GVSU seeing surge in enrollment for public health program

Public health blue light testing equipment.
Image Credit: Mitch Ranger

Recent studies show public health programs at universities across the country are seeing a jump in enrollment numbers, and Grand Valley is no different.

Ranelle Brew, chair and associate professor of public health, said application numbers for GVSU’s Master of Public Health (MPH) program have increased 33 percent from last year.

“When we look at the number of students who were accepted into the MPH program from 2019 to 2020, we have doubled the size of our program in one year,” said Brew. “We are seeing increases in the number of applications as well as the number of students who were accepted into the program for the fall 2020 cohort.”

Brew attributes the increases to two things: Grand Valley’s move to offer the MPH program in an online/hybrid format in fall 2020, (in addition to the in-person format), and how public health has become a household name.

“Public health is being talked about every day; it’s on the news and social media,” said Brew. “Gone are the days when I had to explain my job to others. Obviously, nobody wants to be in this pandemic; from a marketing standpoint, we’ve never seen better results.”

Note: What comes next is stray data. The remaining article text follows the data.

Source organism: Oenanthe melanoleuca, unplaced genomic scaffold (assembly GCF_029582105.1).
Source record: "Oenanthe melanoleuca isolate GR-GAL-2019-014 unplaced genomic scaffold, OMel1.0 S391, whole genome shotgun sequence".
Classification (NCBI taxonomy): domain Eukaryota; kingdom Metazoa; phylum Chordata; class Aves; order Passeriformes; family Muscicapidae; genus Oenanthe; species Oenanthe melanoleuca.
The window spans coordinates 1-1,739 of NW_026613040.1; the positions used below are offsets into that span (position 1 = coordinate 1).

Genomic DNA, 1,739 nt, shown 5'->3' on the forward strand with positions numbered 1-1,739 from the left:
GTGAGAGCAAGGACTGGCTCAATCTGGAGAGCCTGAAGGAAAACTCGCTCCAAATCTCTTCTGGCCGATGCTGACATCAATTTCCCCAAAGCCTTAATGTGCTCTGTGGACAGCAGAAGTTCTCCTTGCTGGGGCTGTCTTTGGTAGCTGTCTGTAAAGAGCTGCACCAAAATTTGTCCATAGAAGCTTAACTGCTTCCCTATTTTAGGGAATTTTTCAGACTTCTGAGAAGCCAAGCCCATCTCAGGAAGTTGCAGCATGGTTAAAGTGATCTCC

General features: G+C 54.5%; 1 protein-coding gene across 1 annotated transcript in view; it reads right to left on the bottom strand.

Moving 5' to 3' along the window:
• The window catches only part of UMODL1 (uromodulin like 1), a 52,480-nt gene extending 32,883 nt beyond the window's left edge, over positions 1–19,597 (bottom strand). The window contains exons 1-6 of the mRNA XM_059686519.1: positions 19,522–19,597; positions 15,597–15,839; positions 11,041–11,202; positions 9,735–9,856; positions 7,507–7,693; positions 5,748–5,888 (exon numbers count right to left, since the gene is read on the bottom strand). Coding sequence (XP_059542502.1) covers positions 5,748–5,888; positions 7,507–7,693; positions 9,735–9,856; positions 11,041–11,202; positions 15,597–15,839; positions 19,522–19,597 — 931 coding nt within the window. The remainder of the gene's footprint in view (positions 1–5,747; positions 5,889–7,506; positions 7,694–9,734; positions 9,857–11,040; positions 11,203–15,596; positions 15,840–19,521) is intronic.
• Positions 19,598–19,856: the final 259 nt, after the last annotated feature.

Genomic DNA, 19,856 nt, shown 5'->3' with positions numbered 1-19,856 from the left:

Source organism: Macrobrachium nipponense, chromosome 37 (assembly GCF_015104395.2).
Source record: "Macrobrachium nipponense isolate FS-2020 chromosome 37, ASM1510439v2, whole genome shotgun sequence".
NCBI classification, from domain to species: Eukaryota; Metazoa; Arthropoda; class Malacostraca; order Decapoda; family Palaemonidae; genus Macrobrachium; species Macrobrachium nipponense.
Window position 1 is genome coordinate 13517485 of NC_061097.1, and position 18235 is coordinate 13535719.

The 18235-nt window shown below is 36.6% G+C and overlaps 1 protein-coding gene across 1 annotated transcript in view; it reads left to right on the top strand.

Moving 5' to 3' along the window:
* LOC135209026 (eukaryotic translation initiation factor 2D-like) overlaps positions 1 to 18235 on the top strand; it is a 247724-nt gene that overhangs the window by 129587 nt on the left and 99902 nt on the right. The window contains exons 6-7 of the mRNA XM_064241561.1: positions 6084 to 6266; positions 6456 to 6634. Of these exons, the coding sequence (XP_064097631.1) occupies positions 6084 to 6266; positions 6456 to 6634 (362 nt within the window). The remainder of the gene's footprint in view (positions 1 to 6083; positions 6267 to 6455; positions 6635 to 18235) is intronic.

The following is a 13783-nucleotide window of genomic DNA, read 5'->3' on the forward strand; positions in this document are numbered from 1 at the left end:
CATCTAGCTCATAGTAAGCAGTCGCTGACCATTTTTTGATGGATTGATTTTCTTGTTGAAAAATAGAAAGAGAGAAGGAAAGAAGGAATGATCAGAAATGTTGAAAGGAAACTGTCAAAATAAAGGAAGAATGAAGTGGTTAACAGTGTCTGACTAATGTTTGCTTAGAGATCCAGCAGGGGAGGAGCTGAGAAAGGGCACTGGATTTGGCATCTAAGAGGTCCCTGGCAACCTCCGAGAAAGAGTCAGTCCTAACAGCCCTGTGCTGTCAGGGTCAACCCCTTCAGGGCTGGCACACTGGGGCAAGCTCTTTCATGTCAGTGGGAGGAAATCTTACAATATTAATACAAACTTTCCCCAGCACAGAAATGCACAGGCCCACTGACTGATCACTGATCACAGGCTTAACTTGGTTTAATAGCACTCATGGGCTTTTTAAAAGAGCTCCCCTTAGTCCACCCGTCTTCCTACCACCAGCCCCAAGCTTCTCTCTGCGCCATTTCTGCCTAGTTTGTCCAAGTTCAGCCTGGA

Sean Verschueren is a first-year graduate student in the program; he applied as rumors of the pandemic were just beginning.

“It’s an incredible time to be studying this field and to see how public health can be a positive influence in every aspect of life,” Verschueren said.

As an Army veteran, Verschueren said he is exploring opportunities to support veterans, including their physical and mental health and their transition to civilian life — an interest he said was sparked by the pandemic and after starting the MPH program.

Brew said Grand Valley has always incorporated current events into the classroom, and the pandemic is allowing students to see public health in action.

“Our students are getting a first-hand look at contact tracing, how cases are spreading, how the virus is affecting certain communities and how the community is being impacted,” she said.

Brew added students are also seeing what a pandemic response looks like, who is involved, and who comes to the table when a conversation is needed about how the disease is spreading.

For more information about Grand Valley’s Master of Public Health program, visit www.gvsu.edu/grad/mph.